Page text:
Clare Pelham, CEO of Leonard Cheshire, is resigning.
She’s resigning without another job to go to.
She’s a career politician. She was previously first chief executive of the Judicial Appointments Commission, the body charged with introducing more diversity into the Judiciary, and was under fire in the Select Committee on Constitutional Affairs for the Commission’s poor record in the first year. (She restricted appointments to her commission to existing Civil Servants, thus perpetuating the lack of diversity.)
Before then Clare Pelham held senior civil service positions at the Cabinet Office, the Home Office and the Department for Constitutional Affairs. She has also a senior manager at IBM and was a member of the Executive Committee of Coca-Cola.
She has given no reasons for leaving her £150,000 job at Leonard Cheshire. I don’t need a reason, I can celebrate without one. But I smell a rat. I simply can’t see a career person like this leaving her job without some other well-paid, ego-stroking job to go to, without a serious reason.
I think she is leaving before the shit hits the fan.
OR somebody has finally GIVEN HER THE PUSH!
Leonard Cheshire are in financial trouble.
They have written to staff telling them that any Leonard Cheshire home may close, citing increased costs due to the need to pay their carers the Government’s new “National Living Wage” from 1st April. They are closing Honresfeld home with indecent haste and “an uncaring disregard for the wellbeing of residents” according to the Council and CCG, citing economic factors.
I think Clare Pelham can see the writing on the wall, doesn’t want to be associated with this looming PR disaster (she doesn’t give a stuff about the residents and staff, of course) and is escaping quick before she gets mired with the resultant bad publicity. (After all, her career and public profile were always her prime motivation anyway.) She perhaps has in mind the indecent spectacle of her predecessor, Eric Prescott. LCD brought him in as a “hatchet man” to cut costs, but left halfway through after staff morale hit rock bottom – tales of groups of staff forced to cluster round speakerphones to listen to recorded messages about the future of their employment were not confidence-inspiring.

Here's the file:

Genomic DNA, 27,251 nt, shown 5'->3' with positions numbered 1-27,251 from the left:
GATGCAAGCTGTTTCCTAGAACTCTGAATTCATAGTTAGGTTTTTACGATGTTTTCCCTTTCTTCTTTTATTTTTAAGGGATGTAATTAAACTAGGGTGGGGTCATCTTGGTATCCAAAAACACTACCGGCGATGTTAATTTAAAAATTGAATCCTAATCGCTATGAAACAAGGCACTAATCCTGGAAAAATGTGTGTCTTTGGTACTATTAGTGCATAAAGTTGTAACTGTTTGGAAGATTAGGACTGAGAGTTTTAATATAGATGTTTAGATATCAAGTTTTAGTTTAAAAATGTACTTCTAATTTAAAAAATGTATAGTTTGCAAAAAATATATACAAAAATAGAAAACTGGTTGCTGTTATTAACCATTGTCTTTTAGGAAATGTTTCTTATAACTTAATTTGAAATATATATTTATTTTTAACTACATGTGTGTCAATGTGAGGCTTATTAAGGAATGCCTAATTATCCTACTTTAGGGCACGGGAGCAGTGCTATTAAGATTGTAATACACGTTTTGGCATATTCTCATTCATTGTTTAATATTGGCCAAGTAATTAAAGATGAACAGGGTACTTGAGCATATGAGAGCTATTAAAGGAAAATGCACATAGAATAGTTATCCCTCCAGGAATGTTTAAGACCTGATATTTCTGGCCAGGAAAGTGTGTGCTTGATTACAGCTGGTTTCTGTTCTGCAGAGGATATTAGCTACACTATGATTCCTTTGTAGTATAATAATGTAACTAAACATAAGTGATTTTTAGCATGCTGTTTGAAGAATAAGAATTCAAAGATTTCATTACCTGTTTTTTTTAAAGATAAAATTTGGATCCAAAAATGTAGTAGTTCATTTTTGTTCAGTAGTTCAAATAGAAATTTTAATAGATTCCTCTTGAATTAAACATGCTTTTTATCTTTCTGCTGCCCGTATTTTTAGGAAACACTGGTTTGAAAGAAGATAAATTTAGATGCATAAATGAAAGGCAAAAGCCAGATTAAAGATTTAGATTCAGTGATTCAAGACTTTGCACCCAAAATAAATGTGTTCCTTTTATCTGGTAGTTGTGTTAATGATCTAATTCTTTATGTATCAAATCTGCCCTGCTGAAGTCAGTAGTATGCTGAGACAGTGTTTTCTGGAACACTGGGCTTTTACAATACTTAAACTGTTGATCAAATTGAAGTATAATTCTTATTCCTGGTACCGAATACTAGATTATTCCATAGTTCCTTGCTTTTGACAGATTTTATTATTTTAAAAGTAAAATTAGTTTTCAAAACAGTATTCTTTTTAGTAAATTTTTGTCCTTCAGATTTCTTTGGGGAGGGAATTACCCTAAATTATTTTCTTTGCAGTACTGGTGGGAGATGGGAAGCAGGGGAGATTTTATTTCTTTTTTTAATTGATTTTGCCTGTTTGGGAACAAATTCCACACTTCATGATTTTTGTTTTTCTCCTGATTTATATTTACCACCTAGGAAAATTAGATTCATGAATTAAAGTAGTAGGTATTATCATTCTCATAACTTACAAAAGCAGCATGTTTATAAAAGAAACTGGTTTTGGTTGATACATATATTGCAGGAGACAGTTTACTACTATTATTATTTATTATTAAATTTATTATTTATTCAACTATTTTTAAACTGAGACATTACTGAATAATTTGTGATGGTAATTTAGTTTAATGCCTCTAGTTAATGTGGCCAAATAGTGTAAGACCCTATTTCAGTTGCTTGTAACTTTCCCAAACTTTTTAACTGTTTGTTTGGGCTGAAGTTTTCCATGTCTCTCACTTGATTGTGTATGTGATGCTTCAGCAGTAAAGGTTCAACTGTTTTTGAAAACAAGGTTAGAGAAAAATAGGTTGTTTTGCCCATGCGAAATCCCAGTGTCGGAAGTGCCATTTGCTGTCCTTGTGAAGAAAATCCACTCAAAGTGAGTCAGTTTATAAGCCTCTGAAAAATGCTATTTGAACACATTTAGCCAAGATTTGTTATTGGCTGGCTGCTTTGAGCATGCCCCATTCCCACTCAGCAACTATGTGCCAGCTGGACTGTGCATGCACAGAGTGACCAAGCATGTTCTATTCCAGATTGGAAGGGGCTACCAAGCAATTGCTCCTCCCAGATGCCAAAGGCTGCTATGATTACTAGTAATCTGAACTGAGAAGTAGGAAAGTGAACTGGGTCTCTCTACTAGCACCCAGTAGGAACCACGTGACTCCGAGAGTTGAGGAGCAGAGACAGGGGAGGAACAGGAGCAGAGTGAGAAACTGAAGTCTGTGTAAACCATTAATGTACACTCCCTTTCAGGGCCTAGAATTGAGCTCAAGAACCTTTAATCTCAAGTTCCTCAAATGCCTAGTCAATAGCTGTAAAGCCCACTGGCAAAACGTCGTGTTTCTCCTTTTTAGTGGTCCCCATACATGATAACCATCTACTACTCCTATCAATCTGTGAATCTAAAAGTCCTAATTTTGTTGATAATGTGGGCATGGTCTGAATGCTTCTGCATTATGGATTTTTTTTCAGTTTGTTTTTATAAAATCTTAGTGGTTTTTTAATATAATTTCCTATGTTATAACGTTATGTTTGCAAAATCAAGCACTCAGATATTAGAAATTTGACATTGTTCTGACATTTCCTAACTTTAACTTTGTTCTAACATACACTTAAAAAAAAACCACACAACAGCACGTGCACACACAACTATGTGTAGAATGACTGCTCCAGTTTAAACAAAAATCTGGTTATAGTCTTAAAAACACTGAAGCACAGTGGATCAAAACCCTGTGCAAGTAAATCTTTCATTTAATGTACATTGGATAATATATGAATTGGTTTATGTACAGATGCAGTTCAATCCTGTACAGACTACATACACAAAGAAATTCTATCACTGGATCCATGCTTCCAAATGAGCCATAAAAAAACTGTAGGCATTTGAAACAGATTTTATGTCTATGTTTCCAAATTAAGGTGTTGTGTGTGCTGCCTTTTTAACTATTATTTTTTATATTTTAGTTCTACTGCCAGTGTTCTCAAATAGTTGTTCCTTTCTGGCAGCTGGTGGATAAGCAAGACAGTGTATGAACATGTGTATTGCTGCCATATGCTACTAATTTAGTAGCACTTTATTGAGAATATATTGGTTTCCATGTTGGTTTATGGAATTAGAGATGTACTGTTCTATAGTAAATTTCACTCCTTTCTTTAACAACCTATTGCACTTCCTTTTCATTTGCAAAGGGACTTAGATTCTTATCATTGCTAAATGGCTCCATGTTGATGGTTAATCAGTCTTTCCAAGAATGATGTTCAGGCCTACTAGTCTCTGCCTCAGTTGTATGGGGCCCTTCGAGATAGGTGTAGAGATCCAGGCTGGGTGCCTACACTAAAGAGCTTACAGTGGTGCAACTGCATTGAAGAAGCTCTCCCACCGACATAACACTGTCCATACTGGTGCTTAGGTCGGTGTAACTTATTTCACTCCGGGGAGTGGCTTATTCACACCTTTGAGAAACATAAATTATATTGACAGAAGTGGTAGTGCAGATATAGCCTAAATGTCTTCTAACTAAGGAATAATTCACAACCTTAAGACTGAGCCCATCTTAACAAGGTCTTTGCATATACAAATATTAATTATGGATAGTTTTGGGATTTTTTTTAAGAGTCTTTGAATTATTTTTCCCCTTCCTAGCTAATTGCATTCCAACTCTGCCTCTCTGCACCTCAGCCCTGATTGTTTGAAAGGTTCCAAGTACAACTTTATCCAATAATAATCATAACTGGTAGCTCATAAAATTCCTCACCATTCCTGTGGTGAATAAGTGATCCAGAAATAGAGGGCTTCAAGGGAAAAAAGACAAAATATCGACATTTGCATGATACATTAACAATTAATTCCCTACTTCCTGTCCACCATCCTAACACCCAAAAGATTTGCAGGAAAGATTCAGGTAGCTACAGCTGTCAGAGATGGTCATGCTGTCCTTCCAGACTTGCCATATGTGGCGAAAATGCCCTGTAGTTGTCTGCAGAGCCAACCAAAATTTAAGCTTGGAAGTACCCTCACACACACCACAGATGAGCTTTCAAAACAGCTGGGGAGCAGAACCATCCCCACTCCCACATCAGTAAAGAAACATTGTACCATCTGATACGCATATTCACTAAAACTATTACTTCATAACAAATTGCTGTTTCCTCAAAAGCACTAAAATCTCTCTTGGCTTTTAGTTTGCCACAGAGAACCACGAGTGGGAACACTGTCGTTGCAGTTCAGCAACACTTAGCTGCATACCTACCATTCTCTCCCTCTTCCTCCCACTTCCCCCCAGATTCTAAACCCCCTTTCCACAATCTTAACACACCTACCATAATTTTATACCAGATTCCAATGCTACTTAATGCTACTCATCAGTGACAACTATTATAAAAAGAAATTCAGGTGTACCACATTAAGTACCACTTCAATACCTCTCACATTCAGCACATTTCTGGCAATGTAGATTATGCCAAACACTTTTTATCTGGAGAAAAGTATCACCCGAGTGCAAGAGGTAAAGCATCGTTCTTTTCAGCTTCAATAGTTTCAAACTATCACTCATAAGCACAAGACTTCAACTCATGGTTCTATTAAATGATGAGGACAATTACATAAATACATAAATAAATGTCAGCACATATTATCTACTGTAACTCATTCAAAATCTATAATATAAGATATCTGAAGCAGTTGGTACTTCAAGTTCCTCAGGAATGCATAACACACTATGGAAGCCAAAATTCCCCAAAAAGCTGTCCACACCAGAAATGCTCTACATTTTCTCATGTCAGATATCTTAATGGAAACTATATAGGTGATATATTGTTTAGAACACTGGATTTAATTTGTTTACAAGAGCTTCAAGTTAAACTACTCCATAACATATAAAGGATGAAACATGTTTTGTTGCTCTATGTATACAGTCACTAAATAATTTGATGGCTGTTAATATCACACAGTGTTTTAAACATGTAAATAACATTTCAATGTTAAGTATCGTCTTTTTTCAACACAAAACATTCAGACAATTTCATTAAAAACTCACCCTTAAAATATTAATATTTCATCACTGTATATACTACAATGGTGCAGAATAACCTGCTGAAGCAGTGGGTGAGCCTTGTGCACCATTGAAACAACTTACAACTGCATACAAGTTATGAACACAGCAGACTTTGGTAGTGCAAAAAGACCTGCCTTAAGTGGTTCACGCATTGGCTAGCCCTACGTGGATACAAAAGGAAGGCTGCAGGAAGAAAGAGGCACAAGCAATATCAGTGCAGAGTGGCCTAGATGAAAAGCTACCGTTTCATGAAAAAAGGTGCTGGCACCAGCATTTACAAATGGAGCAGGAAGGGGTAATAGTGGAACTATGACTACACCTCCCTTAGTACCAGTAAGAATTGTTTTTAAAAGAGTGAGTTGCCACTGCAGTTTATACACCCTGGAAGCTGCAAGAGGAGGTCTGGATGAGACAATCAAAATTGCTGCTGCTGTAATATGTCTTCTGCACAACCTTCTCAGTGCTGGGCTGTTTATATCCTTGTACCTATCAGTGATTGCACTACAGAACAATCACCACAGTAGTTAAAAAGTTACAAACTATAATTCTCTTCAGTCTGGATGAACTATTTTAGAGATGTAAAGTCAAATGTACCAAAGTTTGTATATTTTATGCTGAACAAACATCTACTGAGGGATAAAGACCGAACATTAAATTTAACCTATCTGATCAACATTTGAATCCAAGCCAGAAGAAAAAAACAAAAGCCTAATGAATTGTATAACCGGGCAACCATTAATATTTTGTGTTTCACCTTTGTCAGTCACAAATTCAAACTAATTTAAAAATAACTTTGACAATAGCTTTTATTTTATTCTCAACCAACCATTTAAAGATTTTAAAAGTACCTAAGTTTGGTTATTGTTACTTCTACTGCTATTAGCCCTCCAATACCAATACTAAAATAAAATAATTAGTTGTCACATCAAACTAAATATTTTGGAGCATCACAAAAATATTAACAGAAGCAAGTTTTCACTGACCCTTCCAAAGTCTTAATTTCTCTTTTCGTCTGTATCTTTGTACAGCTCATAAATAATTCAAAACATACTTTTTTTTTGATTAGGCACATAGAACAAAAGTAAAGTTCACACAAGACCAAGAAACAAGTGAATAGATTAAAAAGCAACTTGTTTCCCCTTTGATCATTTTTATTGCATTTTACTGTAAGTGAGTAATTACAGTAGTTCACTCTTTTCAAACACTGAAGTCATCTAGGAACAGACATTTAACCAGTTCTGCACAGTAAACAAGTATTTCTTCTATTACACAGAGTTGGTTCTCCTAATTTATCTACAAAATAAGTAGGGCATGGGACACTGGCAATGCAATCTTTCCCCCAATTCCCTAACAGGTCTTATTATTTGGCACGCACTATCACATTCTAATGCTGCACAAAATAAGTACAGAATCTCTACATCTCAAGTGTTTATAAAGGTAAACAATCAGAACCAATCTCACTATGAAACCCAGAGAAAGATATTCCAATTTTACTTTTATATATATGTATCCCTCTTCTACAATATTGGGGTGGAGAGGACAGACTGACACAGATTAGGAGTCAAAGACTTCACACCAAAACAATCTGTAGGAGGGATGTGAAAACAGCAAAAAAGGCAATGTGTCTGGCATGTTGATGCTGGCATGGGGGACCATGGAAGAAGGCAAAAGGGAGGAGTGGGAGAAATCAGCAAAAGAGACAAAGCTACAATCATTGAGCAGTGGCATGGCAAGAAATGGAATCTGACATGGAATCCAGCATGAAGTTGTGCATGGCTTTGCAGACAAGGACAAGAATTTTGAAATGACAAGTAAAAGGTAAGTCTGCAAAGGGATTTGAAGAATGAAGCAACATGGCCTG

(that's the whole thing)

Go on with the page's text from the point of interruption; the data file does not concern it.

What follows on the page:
Either that, or Leonard Cheshire have realised that her indifference to the charity’s own services has sabotaged them, and is thus giving her the push.
Leonard Cheshire didn’t prepare for the National Living Wage.
Leonard Cheshire didn’t even begin the process of asking Councils for extra money due to the increase in costs caused by the mandatory National Living Wage (due 1st April 2016), until December 2015. We already know that they hadn’t bothered asking for more money to enable them to pay their carers the (entirely different) Living Wage Foundation’s Living Wage, until I forced them to do so (in a desultory and non-comprehensive fashion.) Councils have either refused due to their shrinking budgets, or told Leonard Cheshire it will have to wait for a decision pending multiple fee review meetings.
Worries for staff and residents
So LCD have done too little and left it too late. Now staff round the country are demoralised and worried for their jobs, and care home residents around the country (+ their relatives etc.) (with whom Leonard Cheshire have not deigned to communicate on this matter) are left not knowing if their home will be shut in two months with all of them evicted.
This situation is looking increasingly like a repeat Southern Cross. Yeah, thanks for that, Leonard Cheshire Disability.
I quote the founder again:
As time passed, professionalism advanced, and trustee numbers rose. In 1985 the trustees debated proposals which in Cheshire’s eyes “seemed to be based on the assumption that the foundation was moving towards being run by full-time professional staff, with the trustees responsible only for broad policy“. He opposed this, predicting that it would lead to “a radical change in the foundation’s way of thinking.” There would be less local involvement, diminished local fund-raising and a decline in voluntary help. Against this, core costs would rise, and the foundation “would become more and more like the NHS or social services“. (my emphasis)
Do Cheshire Homes have a future?